BURR-HAMILTON DUEL. Dueling, used as a means of settling questions of honor, received national attention on 11 July 1804 in Weehawken, New Jersey, with the duel between Alexander Hamilton and Aaron Burr. The confrontation between Burr and Hamilton began in the early 1780s with their competition at the New York state bar and continued during the presidential election of 1800, in which Burr ran for vice president as a Republican. He tied with presidential candidate Thomas Jefferson; however, the Federalist votes in the House of Representatives kept the election in a deadlock until Hamilton's influence gave the presidency to Jefferson, and the vice presidency to Burr, thereby allowing Hamilton to thwart any of Burr's ambitions for further political office.
When Burr failed to get the Republican nomination for the governorship of New York in 1804, he solicited Federalist aid, causing Hamilton to denounce Burr as "a man of irregular and unsatiable ambition … who ought not to be trusted with the reins of the government." An agitated Burr challenged Hamilton to a duel, to which Hamilton agreed, although he issued a letter stating that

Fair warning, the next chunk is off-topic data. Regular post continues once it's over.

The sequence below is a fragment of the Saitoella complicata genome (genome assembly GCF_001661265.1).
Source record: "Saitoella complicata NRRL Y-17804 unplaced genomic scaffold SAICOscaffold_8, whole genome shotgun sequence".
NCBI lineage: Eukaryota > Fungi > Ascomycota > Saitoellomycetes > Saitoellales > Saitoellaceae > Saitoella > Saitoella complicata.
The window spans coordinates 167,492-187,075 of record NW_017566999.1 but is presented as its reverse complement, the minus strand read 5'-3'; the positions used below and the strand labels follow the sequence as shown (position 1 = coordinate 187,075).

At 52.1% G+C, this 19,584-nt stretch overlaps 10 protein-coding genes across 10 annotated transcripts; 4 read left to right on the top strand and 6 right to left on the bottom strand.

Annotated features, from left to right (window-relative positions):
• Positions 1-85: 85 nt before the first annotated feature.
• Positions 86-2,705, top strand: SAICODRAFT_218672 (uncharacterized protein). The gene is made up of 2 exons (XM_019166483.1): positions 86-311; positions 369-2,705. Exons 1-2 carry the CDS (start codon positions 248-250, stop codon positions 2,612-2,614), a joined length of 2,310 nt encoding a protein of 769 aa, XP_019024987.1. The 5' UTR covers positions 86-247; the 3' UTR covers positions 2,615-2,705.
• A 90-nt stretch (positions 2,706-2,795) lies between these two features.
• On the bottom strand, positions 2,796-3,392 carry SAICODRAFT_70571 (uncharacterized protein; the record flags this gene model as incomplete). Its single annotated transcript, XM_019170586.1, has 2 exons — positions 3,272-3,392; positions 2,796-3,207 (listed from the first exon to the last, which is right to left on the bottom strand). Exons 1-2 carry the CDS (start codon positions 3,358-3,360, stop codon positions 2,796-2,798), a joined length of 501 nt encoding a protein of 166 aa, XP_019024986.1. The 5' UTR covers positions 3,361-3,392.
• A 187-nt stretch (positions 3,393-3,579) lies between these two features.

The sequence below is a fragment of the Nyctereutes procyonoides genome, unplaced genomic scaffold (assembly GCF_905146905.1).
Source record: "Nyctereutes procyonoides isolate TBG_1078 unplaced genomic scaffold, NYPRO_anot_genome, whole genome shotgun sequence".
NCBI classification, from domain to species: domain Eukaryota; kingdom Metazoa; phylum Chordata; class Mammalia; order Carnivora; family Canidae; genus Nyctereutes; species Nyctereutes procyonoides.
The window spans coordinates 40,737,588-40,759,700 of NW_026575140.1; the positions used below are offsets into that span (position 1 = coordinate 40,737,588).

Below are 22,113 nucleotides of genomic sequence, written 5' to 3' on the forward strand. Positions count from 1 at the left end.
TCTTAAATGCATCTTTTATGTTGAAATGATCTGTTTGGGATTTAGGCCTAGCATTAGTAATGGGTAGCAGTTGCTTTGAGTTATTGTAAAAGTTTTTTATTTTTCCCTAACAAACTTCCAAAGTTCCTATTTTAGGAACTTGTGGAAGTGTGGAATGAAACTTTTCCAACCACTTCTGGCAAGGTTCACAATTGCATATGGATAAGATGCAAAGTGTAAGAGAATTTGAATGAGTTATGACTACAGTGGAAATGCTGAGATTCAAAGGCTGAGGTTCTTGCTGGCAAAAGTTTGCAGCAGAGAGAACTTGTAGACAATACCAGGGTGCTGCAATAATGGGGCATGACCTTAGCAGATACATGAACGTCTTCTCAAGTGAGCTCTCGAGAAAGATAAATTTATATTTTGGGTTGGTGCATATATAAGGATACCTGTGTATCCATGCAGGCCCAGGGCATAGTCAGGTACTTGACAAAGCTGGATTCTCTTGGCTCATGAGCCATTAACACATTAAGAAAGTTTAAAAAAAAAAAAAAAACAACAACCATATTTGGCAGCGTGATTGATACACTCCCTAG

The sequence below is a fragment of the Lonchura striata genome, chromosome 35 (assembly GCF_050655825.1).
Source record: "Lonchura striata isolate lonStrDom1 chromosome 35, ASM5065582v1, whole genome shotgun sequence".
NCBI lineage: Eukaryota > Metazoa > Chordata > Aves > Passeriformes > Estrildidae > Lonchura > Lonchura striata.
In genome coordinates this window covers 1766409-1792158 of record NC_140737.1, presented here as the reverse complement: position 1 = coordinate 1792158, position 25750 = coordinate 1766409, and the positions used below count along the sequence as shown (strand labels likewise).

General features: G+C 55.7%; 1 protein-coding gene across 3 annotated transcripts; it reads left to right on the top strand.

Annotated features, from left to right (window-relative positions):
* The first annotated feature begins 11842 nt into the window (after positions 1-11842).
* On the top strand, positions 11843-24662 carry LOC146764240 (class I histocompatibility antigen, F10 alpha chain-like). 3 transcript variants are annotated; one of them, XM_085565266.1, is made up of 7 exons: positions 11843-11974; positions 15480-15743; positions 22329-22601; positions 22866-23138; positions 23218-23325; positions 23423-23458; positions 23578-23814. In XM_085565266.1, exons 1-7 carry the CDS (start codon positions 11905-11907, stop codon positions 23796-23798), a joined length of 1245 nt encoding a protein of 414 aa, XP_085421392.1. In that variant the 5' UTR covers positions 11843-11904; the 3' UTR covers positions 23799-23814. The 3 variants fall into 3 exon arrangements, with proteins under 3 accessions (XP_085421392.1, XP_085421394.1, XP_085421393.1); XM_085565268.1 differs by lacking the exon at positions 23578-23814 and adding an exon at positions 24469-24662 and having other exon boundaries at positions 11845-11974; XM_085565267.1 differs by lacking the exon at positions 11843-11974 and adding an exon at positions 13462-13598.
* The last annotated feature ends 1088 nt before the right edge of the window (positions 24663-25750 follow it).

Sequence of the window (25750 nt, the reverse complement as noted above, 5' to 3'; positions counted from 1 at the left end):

compliance with the duel would prevent him from seeking further political involvement, an ironic publication since Hamilton was mortally wounded in the duel. One of the seconds reported that Hamilton had not intended to fire any shots, although both pistols discharged and Hamilton fell. Burr remained a fugitive from the law in both New York and New Jersey, becoming involved in various land schemes, before being acquitted of treason in 1807.
Kennedy, Roger G. Burr, Hamilton, and Jefferson: A Study in Character. New York: Oxford University Press, 2000.
See alsoDueling .
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